Plan your Adventure
While flying insects come with the territory, they are not as bad as you might imagine in the far north. Bug season only lasts about a month and cooler temperatures mean small bugs that really don’t pack much of a punch. Bug jackets and bug spray have their place but the prevalence of wind blowing across the open and rolling terrain means bugs are often not as bad as you would think.
With summer fishing opportunities as broad and vast as the land itself what you bring will depend on your adventure, here are some things to consider: measuring tape, scale, insulated chest waders, wading staff for navigating swift rivers, cotton glove for gentle handling of fish, landing net, fish cradle, haemostat pliers, map, GPS, tide chart, bear deterrents, polarized sunglasses, sunscreen, rain gear, hat and camera.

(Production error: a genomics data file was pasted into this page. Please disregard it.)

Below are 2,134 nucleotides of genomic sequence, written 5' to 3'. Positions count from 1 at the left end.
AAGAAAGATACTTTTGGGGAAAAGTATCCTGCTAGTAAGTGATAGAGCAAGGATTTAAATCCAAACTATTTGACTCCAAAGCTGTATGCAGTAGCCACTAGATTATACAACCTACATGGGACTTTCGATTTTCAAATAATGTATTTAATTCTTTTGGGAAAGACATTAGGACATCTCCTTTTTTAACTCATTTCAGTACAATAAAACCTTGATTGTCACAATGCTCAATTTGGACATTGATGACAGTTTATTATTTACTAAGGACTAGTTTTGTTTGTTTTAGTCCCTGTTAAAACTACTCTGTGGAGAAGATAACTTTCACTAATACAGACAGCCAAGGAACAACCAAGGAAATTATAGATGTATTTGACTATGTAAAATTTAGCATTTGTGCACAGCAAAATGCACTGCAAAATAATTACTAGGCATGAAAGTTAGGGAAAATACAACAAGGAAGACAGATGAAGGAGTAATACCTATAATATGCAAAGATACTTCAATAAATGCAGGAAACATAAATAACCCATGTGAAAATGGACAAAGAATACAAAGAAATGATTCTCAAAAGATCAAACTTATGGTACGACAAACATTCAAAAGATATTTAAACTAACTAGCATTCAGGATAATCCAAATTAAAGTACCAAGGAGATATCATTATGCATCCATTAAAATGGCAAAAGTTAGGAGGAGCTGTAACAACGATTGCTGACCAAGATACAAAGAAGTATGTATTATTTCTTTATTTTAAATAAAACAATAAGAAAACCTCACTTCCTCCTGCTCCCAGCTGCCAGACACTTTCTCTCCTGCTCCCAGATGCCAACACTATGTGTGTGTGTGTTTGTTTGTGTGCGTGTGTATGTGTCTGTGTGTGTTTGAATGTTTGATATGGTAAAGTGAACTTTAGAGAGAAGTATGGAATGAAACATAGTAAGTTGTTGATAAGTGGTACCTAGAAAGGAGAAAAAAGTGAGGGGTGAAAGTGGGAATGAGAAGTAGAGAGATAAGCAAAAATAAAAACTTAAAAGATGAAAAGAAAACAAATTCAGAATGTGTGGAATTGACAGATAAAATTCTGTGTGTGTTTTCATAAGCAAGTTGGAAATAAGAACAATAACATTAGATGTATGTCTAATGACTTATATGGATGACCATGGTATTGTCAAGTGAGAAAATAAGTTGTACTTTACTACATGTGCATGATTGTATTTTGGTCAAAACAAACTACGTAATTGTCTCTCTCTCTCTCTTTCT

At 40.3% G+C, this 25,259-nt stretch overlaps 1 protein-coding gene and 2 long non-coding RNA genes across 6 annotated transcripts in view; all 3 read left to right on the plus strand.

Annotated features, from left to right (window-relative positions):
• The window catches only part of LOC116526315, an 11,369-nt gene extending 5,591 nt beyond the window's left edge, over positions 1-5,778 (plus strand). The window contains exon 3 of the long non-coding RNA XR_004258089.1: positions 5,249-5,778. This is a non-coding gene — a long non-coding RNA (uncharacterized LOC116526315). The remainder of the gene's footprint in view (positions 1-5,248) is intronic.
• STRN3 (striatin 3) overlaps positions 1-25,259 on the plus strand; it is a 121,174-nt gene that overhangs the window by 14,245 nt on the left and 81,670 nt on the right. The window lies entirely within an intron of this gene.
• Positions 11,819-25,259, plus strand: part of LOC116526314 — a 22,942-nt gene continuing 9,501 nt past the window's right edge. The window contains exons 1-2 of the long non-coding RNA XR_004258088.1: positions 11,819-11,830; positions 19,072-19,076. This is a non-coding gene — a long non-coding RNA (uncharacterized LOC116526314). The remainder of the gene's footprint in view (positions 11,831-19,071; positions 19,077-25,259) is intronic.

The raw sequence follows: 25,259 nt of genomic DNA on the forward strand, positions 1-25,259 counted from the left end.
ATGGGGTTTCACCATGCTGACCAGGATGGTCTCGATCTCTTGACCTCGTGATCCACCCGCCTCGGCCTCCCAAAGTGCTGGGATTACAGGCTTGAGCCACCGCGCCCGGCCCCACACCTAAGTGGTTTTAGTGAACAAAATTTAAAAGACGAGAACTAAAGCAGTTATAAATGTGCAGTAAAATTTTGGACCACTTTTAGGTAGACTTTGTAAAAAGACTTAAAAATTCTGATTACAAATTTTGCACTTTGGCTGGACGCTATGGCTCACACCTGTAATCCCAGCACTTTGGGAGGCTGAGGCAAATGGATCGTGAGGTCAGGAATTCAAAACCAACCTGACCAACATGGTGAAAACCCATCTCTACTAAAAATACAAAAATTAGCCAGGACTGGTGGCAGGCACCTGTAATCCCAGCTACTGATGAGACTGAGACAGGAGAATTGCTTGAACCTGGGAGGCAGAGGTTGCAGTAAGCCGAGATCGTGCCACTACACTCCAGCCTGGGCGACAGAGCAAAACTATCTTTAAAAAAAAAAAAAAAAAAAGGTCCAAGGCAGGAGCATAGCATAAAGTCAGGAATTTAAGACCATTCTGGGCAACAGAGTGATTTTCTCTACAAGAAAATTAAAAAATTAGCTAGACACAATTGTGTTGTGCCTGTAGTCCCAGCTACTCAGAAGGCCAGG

For a true northern experience, try visiting a community or outfitter to ice fish by snowmobile and traditional wooden sled known as a qamutik. Inuit regularly travel long distances to catch fish through the ice but in some communities you can catch fish within walking distance of town. Little fishing is done in the dead of winter but as the temperatures rise and days get longer in April and May, Inuit take to the sea ice for cod and the lakes for arctic char and lake trout. Getting through thick Nunavut ice requires a powered ice auger with extensions. Ice chisels are used to re-open old holes and slush is removed with sieve-like ice scoops. Waterproof neoprene gloves are great for handling wet fish in winter and layered Arctic winter clothing will protect against temperatures that still reach below zero, even in spring. Ice fishing can be combined with one-of-a-kind experiences such as floe-edge tours, dog sledding and snowmobiling expeditions.